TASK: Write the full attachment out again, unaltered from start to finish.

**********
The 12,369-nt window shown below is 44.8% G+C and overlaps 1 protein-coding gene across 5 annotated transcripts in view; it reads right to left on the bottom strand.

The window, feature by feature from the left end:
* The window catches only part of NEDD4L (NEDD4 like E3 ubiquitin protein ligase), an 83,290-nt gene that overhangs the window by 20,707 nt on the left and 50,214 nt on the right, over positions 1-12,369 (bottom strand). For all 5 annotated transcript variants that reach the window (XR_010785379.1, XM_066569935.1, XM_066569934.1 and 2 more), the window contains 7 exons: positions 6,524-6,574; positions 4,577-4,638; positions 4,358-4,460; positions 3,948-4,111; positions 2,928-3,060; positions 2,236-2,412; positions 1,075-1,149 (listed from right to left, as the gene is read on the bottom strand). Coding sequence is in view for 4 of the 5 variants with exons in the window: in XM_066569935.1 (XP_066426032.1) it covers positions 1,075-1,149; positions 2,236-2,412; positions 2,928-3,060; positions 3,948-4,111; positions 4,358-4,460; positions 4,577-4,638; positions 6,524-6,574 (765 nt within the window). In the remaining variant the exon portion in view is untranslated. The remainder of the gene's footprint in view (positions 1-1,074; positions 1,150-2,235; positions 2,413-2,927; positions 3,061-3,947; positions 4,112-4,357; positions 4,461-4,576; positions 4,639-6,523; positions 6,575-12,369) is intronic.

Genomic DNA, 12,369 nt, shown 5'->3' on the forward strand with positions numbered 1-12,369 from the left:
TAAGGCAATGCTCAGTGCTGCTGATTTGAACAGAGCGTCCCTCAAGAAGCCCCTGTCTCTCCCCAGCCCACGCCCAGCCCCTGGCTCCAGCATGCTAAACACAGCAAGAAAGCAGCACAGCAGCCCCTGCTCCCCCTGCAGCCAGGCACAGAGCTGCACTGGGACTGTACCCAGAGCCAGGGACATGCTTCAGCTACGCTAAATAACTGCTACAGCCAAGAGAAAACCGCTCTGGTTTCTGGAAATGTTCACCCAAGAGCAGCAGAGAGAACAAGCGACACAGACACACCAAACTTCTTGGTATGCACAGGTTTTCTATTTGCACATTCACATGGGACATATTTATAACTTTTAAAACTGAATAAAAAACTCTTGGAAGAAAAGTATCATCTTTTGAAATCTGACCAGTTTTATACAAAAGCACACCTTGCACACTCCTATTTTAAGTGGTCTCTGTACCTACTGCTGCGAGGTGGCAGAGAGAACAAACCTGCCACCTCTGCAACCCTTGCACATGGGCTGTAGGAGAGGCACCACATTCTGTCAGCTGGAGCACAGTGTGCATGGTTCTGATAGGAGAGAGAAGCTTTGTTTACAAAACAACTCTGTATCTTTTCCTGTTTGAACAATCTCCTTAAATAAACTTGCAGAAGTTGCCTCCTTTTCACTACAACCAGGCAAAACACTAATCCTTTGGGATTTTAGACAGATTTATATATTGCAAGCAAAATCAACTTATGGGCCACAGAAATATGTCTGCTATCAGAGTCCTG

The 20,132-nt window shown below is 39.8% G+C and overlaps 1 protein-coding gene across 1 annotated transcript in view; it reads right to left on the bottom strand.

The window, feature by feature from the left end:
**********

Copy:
The 12,369-nt window shown below is 44.8% G+C and overlaps 1 protein-coding gene across 5 annotated transcripts in view; it reads right to left on the bottom strand.

The window, feature by feature from the left end:
* The window catches only part of NEDD4L (NEDD4 like E3 ubiquitin protein ligase), an 83,290-nt gene that overhangs the window by 20,707 nt on the left and 50,214 nt on the right, over positions 1-12,369 (bottom strand). For all 5 annotated transcript variants that reach the window (XR_010785379.1, XM_066569935.1, XM_066569934.1 and 2 more), the window contains 7 exons: positions 6,524-6,574; positions 4,577-4,638; positions 4,358-4,460; positions 3,948-4,111; positions 2,928-3,060; positions 2,236-2,412; positions 1,075-1,149 (listed from right to left, as the gene is read on the bottom strand). Coding sequence is in view for 4 of the 5 variants with exons in the window: in XM_066569935.1 (XP_066426032.1) it covers positions 1,075-1,149; positions 2,236-2,412; positions 2,928-3,060; positions 3,948-4,111; positions 4,358-4,460; positions 4,577-4,638; positions 6,524-6,574 (765 nt within the window). In the remaining variant the exon portion in view is untranslated. The remainder of the gene's footprint in view (positions 1-1,074; positions 1,150-2,235; positions 2,413-2,927; positions 3,061-3,947; positions 4,112-4,357; positions 4,461-4,576; positions 4,639-6,523; positions 6,575-12,369) is intronic.

Genomic DNA, 12,369 nt, shown 5'->3' on the forward strand with positions numbered 1-12,369 from the left:
TAAGGCAATGCTCAGTGCTGCTGATTTGAACAGAGCGTCCCTCAAGAAGCCCCTGTCTCTCCCCAGCCCACGCCCAGCCCCTGGCTCCAGCATGCTAAACACAGCAAGAAAGCAGCACAGCAGCCCCTGCTCCCCCTGCAGCCAGGCACAGAGCTGCACTGGGACTGTACCCAGAGCCAGGGACATGCTTCAGCTACGCTAAATAACTGCTACAGCCAAGAGAAAACCGCTCTGGTTTCTGGAAATGTTCACCCAAGAGCAGCAGAGAGAACAAGCGACACAGACACACCAAACTTCTTGGTATGCACAGGTTTTCTATTTGCACATTCACATGGGACATATTTATAACTTTTAAAACTGAATAAAAAACTCTTGGAAGAAAAGTATCATCTTTTGAAATCTGACCAGTTTTATACAAAAGCACACCTTGCACACTCCTATTTTAAGTGGTCTCTGTACCTACTGCTGCGAGGTGGCAGAGAGAACAAACCTGCCACCTCTGCAACCCTTGCACATGGGCTGTAGGAGAGGCACCACATTCTGTCAGCTGGAGCACAGTGTGCATGGTTCTGATAGGAGAGAGAAGCTTTGTTTACAAAACAACTCTGTATCTTTTCCTGTTTGAACAATCTCCTTAAATAAACTTGCAGAAGTTGCCTCCTTTTCACTACAACCAGGCAAAACACTAATCCTTTGGGATTTTAGACAGATTTATATATTGCAAGCAAAATCAACTTATGGGCCACAGAAATATGTCTGCTATCAGAGTCCTG

The 20,132-nt window shown below is 39.8% G+C and overlaps 1 protein-coding gene across 1 annotated transcript in view; it reads right to left on the bottom strand.

The window, feature by feature from the left end: